PLAYING the role of Sandra Wilkinson in Mischief Theatre Company (UK) Australian production The Play That Goes Wrong is at the top of Brooke Satchwell’s list of favourite jobs over the past 20 years.
“It’s been quite a challenge for me as an actor because I’ve never done the saucy minx, diva thing,” Satchwell said.
“It was like standing at the bottom of Everest at one point and not even knowing the parameters for that kind of behaviour. It’s been a new frontier for me to play Sandra.
“But that discovery is what being an actor is all about.”
Amateur theatre actor Sandra is one cog in the chaos that ensues on stage in the play within a play as Cornley Polytechnic Drama Society present The Murder at Haversham Manor through a cavalcade of mishaps and with the adage, the show must go on.
Satchwell said she regarded Sandra, who undertakes the role of Florence Colleymoore, as a monster.
“Technically in theory she would be capable of doing a half-decent job in The Murder at Haversham Manor and could possibly be a proficient actress,” Satchwell said.
“However, there is clearly this hunger, drive and win-at-all-costs strand lurking beneath the surface that derails her dignity.
“There’s such a magical energy that comes from the fact the cast performs no-holds-barred and we wear our bruises with pride and as badges of honour.
“We have to give it 100 per cent in every moment and what that elicits from the audience is an extraordinary energy exchange.
“It’s just addictive and there are not many opportunities you get in life to do that over a sustained period of two and a half hours.”
Last in Perth for Black Swan State Theatre Company’s 2010 production The Clean House, where she spoke Portuguese, Satchwell has an array of television credits from Neighbours and Play School to more recently Dirty Laundry and Black Comedy.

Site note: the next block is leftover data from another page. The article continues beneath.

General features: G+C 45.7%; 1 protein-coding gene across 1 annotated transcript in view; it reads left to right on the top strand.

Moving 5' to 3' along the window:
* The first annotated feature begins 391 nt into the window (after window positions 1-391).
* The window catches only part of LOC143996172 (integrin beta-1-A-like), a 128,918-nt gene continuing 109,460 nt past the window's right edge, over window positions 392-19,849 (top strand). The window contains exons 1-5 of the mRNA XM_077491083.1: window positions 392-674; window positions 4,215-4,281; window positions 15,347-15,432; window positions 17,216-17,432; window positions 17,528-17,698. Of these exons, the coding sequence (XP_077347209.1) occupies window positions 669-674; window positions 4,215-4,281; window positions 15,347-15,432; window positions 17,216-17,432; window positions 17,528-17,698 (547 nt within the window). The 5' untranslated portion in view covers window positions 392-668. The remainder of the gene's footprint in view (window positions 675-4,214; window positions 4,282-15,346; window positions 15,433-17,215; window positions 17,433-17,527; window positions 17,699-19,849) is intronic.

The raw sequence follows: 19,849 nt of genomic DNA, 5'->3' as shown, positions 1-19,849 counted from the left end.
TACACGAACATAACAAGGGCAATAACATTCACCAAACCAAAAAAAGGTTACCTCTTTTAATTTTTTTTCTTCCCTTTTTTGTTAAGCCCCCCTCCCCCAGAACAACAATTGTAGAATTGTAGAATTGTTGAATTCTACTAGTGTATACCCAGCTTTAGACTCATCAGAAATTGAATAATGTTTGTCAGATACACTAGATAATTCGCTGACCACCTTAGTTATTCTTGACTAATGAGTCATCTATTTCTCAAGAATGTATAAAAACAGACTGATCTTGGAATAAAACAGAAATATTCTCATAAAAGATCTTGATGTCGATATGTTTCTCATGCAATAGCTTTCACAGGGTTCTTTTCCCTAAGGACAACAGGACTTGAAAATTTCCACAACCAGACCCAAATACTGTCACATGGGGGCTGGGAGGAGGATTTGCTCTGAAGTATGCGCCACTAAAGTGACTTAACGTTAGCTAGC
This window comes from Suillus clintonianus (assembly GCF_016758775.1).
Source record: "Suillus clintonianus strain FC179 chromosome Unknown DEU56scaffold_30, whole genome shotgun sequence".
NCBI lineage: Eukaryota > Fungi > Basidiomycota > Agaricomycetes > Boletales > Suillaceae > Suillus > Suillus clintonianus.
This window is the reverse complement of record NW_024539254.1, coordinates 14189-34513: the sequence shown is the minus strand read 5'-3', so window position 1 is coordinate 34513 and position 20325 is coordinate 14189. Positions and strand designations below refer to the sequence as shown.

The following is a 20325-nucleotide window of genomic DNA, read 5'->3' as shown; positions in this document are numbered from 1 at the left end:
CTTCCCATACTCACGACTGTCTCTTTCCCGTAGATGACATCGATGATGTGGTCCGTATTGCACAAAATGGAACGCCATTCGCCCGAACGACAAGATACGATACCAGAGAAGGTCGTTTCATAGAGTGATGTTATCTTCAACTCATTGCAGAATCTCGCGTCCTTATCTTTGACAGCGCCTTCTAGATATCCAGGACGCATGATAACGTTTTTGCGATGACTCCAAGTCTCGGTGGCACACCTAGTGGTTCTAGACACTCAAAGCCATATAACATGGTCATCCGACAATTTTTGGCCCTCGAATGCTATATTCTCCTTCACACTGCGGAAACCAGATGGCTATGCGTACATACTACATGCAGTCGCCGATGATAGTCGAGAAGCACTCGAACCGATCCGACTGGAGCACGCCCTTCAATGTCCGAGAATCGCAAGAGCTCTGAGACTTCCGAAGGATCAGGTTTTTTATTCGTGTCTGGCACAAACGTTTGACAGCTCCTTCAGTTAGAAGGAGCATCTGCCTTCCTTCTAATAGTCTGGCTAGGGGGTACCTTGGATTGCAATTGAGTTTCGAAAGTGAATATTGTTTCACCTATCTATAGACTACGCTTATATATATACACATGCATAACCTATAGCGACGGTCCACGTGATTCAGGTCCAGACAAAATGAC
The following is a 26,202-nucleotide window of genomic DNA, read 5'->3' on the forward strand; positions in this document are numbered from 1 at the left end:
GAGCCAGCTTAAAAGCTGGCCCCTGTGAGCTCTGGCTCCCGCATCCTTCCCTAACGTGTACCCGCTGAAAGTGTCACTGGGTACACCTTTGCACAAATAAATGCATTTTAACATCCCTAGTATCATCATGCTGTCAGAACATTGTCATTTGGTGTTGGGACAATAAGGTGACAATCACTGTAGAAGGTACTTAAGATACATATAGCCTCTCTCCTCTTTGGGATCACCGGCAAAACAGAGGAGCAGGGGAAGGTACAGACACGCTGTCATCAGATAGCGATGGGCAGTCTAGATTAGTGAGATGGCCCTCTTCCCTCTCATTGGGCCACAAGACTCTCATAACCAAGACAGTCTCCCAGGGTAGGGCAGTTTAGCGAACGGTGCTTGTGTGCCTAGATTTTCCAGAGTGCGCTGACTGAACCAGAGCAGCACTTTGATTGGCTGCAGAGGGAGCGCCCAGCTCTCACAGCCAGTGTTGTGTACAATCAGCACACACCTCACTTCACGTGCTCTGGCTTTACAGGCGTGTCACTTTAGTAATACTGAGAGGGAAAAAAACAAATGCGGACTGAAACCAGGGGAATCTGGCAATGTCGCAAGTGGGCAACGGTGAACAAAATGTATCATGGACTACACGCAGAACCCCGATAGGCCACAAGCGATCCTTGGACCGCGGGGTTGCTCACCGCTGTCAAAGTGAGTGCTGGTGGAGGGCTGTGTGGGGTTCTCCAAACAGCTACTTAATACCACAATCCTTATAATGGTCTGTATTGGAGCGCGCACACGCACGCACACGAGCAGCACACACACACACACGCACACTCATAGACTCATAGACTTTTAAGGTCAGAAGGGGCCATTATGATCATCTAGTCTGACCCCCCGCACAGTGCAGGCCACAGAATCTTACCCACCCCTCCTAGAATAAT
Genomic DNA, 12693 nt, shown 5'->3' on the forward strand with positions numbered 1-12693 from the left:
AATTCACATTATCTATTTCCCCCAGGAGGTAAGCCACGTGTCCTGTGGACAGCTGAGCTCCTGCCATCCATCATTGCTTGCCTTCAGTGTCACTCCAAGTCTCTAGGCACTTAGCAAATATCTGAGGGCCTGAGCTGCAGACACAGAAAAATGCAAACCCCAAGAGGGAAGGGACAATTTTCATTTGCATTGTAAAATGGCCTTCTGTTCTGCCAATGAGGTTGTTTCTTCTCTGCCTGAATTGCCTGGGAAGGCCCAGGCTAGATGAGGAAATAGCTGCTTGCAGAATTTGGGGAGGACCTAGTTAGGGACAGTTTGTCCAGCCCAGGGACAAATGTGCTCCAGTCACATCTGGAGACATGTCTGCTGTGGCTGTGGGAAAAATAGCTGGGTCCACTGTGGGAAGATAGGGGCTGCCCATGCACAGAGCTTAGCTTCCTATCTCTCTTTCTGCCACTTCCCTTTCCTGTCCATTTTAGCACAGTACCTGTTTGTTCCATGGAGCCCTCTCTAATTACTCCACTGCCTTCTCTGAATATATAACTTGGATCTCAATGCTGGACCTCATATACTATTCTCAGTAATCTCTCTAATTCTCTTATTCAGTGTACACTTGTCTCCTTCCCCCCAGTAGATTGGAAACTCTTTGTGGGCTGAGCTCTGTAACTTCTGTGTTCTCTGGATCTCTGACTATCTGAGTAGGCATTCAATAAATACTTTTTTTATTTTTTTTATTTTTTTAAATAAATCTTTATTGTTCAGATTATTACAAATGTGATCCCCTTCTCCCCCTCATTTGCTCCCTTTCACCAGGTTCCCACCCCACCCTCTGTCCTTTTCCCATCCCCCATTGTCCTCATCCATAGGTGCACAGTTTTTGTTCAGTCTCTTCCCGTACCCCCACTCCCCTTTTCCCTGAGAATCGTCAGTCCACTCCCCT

The Sydney-based actor said she adored all mediums because she loved storytelling, but theatre cast its spell with its immediacy.
“It’s the sense of stepping off into the darkness like that tightrope experience in theatre performance where there are no safety nets,” she said.
“I think that unlocks something different performance-wise and I love playing with that.”
Satchwell said she responded to the joy of The Play That Goes Wrong from the start, which began with a series of clowning workshops
By the time she reached rehearsals, everyone entered the rehearsal room willing and ready to do whatever it took to make it the best production possible.
They succeeded in this by opening night in Melbourne before tour dates finish in Perth at His Majesty’s Theatre, May 31 to June 11.
“I like to call the play innocent anarchy and that’s what’s lovely about this particular production because there’s nothing subversive or adults-only,” Satchwell said.
“It is just silliness accessible to all ages.
“I think we love to see people going through excruciating moments, which are testament to why shows like Funniest Home Videos garner such great audiences; that’s where slapstick resonates so strongly.
“Purely by nature of physicality and that innate human cringe seems to have translated so beautifully and transcends language barriers, proving it’s successful in all the countries it’s toured including France and Hungry.
“Beyond that, we’re at a point where life is very full and intense, and this is almost like permission to let go and have a good belly laugh. Hats off to the Mischief Theatre gang for getting this on the road.”
What: The Play That Goes Wrong
Where: His Majesty’s Theatre
When: May 31 to June 11